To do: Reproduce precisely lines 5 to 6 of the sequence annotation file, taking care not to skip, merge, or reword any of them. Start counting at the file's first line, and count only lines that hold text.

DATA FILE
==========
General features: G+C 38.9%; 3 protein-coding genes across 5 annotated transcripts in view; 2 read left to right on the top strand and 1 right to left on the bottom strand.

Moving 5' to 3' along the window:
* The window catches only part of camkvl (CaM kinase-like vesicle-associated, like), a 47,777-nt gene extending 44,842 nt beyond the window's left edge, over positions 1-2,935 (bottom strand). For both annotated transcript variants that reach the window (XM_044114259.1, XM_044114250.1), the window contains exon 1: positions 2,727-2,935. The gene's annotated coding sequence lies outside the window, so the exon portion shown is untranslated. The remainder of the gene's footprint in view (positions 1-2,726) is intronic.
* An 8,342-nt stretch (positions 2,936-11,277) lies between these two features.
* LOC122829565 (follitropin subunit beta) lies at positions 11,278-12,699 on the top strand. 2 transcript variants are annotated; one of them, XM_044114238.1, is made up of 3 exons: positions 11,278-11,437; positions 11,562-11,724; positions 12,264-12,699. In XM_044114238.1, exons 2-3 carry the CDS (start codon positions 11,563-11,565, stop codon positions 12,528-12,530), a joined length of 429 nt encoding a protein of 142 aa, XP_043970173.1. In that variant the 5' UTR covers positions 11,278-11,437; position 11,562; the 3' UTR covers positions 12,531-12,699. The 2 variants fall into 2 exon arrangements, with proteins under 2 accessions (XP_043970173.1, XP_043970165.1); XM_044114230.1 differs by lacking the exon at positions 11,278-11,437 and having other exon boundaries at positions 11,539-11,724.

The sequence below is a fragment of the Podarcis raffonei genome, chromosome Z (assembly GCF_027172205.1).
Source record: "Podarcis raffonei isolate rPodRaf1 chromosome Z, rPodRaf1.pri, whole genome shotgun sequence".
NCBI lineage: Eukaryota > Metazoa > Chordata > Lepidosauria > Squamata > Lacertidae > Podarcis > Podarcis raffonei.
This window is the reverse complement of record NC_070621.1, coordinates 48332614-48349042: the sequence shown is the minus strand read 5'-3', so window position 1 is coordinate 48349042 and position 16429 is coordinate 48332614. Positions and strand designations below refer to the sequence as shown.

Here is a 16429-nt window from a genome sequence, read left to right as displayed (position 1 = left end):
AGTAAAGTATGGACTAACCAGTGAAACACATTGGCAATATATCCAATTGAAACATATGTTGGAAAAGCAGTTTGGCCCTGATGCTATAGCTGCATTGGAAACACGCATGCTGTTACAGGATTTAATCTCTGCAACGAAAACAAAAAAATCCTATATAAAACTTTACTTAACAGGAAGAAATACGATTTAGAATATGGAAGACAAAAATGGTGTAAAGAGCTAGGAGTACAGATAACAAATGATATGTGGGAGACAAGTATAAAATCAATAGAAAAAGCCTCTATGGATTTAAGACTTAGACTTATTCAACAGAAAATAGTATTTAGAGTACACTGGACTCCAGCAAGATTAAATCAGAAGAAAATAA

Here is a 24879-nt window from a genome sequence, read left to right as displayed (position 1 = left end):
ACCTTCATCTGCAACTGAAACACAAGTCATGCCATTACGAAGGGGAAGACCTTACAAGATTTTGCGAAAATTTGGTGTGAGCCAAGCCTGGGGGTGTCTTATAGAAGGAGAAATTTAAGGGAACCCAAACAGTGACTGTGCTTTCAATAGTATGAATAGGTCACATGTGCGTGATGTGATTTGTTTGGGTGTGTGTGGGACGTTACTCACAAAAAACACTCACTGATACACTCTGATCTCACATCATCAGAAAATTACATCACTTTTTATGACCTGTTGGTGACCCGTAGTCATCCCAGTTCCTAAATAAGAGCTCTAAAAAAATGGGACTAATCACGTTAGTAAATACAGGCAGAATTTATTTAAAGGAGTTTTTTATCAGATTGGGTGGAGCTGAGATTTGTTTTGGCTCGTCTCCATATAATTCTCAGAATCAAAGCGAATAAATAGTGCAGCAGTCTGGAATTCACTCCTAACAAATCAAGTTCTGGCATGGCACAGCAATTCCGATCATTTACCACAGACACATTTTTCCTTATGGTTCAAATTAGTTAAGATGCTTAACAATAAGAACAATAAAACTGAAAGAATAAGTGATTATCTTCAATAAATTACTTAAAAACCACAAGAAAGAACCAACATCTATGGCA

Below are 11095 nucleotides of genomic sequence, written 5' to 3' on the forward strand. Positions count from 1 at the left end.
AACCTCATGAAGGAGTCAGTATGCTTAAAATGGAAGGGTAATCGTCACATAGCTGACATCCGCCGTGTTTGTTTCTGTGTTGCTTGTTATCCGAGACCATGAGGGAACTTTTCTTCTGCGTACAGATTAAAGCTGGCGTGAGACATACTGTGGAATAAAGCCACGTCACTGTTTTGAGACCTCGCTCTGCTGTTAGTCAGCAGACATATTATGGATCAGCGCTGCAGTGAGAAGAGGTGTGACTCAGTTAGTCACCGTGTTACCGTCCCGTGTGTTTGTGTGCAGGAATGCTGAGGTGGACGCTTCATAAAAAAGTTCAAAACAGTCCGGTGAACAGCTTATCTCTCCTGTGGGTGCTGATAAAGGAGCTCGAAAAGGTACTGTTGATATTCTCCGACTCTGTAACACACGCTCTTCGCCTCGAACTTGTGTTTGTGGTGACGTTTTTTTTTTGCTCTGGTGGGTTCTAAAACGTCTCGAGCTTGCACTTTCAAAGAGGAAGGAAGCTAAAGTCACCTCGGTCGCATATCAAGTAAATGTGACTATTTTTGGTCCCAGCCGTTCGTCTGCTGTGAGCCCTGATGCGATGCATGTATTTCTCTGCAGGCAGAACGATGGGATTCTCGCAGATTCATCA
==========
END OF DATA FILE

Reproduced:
* LOC122829565 (follitropin subunit beta) lies at positions 11,278-12,699 on the top strand. 2 transcript variants are annotated; one of them, XM_044114238.1, is made up of 3 exons: positions 11,278-11,437; positions 11,562-11,724; positions 12,264-12,699. In XM_044114238.1, exons 2-3 carry the CDS (start codon positions 11,563-11,565, stop codon positions 12,528-12,530), a joined length of 429 nt encoding a protein of 142 aa, XP_043970173.1. In that variant the 5' UTR covers positions 11,278-11,437; position 11,562; the 3' UTR covers positions 12,531-12,699. The 2 variants fall into 2 exon arrangements, with proteins under 2 accessions (XP_043970173.1, XP_043970165.1); XM_044114230.1 differs by lacking the exon at positions 11,278-11,437 and having other exon boundaries at positions 11,539-11,724.

The sequence below is a fragment of the Podarcis raffonei genome, chromosome Z (assembly GCF_027172205.1).